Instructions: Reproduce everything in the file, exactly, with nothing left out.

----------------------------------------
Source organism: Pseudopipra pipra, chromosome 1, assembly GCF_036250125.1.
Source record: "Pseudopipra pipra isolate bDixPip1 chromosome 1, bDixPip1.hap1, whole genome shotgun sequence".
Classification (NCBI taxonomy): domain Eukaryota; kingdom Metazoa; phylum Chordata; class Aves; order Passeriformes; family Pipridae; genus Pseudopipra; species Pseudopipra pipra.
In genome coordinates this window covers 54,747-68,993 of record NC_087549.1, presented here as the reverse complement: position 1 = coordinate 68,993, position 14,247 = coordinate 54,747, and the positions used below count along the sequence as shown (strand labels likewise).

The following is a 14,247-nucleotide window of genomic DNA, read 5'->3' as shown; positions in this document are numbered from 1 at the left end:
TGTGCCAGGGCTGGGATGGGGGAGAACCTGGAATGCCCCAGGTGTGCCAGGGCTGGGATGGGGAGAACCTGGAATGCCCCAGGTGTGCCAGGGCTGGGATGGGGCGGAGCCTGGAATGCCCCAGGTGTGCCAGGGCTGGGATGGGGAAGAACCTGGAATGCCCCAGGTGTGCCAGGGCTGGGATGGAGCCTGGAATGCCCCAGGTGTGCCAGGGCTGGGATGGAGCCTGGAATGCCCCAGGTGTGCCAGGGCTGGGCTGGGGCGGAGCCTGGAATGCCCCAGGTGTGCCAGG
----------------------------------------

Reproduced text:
Source organism: Pseudopipra pipra, chromosome 1, assembly GCF_036250125.1.
Source record: "Pseudopipra pipra isolate bDixPip1 chromosome 1, bDixPip1.hap1, whole genome shotgun sequence".
Classification (NCBI taxonomy): domain Eukaryota; kingdom Metazoa; phylum Chordata; class Aves; order Passeriformes; family Pipridae; genus Pseudopipra; species Pseudopipra pipra.
In genome coordinates this window covers 54,747-68,993 of record NC_087549.1, presented here as the reverse complement: position 1 = coordinate 68,993, position 14,247 = coordinate 54,747, and the positions used below count along the sequence as shown (strand labels likewise).

The following is a 14,247-nucleotide window of genomic DNA, read 5'->3' as shown; positions in this document are numbered from 1 at the left end:
TGTGCCAGGGCTGGGATGGGGGAGAACCTGGAATGCCCCAGGTGTGCCAGGGCTGGGATGGGGAGAACCTGGAATGCCCCAGGTGTGCCAGGGCTGGGATGGGGCGGAGCCTGGAATGCCCCAGGTGTGCCAGGGCTGGGATGGGGAAGAACCTGGAATGCCCCAGGTGTGCCAGGGCTGGGATGGAGCCTGGAATGCCCCAGGTGTGCCAGGGCTGGGATGGAGCCTGGAATGCCCCAGGTGTGCCAGGGCTGGGCTGGGGCGGAGCCTGGAATGCCCCAGGTGTGCCAGG